VIDEO: The mysteries of predicting Final Four’s impact

A debate has been raging about whether Butler University’s well-earned spot in the 2010 Final Four will blunt the estimated
$50 million in local economic impact for host city Indianapolis. In truth, predicting the event’s true economic impact
is fraught with unknowns and rough calculations.

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“It’s exactly inexact,” Bill Benner, director of communications for the Indianapolis Convention and Visitors
Association, said of the $50 million estimate. “What we have consistently said is we hope that it will be in excess
of $50 million, but we don’t know.”

NCAA studies of past Final Fours provide some basic parameters for visitor spending. For example, an analysis of the 2006
Final Four in Indianapolis found that the event attracted 44,392 visitors, and the average visitor stayed 4.1 days and spent
$227.84 per day on lodging, food, sundries and other expenses.

But Butler’s barnstorming run to the semifinals adds uncertainty. Will the majority of Butler fans stay in hotel rooms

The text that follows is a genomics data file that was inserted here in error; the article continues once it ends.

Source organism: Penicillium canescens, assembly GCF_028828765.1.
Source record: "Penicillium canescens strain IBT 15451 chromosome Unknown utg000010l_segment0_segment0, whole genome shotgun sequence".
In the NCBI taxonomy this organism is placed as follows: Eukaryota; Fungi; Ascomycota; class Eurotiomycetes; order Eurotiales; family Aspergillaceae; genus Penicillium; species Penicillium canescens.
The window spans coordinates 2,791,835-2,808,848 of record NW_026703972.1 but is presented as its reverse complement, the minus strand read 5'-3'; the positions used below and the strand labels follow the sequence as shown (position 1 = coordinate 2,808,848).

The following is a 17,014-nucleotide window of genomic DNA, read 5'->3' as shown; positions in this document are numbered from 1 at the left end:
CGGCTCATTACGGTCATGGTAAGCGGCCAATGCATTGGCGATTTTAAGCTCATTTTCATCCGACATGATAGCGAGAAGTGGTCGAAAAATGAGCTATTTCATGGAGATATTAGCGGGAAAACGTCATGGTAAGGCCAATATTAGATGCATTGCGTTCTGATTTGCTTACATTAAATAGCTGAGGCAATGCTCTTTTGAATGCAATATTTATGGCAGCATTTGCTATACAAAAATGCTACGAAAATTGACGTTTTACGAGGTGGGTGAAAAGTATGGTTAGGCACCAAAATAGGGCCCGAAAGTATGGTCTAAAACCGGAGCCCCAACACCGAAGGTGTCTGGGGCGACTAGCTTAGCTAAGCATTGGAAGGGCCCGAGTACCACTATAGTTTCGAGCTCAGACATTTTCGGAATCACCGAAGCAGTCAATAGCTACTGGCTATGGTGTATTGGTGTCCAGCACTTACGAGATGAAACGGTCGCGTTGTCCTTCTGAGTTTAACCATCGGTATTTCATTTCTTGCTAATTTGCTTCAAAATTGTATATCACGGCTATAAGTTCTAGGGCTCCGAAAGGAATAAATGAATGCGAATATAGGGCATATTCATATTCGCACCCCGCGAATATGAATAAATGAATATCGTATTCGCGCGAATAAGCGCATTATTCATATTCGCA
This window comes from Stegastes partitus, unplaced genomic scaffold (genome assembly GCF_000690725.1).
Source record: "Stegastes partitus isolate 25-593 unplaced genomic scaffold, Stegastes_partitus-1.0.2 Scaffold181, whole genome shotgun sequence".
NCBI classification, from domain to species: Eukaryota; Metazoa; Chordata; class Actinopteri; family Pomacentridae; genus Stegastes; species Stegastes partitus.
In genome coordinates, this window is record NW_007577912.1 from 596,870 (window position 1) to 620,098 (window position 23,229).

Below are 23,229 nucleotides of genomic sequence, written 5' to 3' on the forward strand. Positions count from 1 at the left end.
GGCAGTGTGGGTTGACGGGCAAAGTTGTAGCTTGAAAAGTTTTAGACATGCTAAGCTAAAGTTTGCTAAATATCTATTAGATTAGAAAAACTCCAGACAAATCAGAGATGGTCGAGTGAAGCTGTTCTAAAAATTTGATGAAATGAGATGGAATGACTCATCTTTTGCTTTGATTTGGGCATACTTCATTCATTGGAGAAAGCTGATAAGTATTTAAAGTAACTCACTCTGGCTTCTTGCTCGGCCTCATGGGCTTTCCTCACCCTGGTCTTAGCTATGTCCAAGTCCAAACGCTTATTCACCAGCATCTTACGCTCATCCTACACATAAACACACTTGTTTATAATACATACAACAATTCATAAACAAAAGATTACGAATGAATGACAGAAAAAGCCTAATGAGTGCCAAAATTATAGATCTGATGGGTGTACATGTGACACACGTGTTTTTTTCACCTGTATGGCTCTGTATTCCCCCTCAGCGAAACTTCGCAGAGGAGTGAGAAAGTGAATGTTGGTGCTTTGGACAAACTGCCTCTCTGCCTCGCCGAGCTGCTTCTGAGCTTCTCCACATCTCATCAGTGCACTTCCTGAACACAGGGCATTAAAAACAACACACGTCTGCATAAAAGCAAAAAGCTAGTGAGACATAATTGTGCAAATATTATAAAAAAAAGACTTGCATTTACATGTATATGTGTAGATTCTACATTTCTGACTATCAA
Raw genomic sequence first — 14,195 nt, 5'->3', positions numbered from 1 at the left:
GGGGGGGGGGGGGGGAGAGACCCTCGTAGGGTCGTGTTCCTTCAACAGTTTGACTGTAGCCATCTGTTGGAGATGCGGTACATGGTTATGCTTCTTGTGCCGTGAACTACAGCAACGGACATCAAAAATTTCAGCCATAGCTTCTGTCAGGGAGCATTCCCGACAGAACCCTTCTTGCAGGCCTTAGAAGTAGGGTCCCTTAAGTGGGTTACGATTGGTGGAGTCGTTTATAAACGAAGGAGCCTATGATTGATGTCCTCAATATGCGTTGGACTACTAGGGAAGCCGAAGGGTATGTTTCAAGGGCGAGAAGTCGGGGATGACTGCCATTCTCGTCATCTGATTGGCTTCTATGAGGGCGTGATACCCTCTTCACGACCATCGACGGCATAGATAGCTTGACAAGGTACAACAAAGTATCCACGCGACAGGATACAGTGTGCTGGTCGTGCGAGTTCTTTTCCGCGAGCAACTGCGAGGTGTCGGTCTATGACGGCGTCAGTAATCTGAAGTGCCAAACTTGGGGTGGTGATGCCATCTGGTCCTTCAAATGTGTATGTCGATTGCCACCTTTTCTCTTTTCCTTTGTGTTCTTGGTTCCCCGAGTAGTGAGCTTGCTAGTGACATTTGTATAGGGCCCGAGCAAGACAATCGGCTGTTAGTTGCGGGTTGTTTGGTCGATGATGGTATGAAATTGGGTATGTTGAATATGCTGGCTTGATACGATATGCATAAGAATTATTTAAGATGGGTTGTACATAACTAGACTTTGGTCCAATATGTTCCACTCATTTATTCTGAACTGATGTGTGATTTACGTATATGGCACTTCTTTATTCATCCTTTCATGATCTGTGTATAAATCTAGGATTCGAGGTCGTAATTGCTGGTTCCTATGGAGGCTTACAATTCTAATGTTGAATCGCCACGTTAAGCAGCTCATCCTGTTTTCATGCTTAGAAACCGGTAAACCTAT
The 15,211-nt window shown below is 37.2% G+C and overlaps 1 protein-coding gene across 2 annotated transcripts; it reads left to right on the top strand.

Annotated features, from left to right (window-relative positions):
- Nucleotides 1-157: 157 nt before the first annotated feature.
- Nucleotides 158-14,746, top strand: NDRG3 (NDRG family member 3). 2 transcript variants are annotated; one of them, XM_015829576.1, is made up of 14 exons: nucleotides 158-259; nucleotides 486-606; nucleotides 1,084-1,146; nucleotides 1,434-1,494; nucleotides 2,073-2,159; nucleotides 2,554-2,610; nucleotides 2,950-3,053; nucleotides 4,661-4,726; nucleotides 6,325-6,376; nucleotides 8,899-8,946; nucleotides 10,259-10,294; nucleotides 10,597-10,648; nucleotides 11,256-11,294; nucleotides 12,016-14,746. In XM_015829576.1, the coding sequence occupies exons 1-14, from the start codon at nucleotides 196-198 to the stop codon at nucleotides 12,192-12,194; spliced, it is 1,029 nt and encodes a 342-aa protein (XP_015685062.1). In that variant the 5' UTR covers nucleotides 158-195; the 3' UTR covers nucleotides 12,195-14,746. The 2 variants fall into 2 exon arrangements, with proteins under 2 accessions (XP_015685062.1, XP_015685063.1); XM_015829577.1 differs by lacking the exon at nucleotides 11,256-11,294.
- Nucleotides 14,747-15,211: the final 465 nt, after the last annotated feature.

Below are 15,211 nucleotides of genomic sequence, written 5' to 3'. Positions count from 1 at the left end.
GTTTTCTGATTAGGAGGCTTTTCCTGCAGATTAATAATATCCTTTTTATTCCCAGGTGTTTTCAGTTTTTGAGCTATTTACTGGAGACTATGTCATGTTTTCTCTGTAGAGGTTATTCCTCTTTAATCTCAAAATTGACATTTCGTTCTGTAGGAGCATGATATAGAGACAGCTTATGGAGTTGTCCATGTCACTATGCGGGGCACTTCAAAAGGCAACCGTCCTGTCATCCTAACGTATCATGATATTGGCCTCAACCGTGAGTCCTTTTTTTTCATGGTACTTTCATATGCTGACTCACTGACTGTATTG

and eat out for every meal, like other visitors?

Sports economist Patrick Rishe says the home-team deflation factor could cut economic impact by 5 percent to 15 percent.
Rishe also raises the specters of “displacement”—subtracting how much the city would have benefitted from
tourism on a normal weekend—and whether money spent in Indianapolis actually stays in Indianapolis. The effects can
vary wildly, depending on the city.

In the video above, IBJ's Mason King looks at the 2006 Final Four study, projects how much visitors may spend
on big-ticket items this year, and runs through the factors that make estimating economic impact such a guessing game.

 

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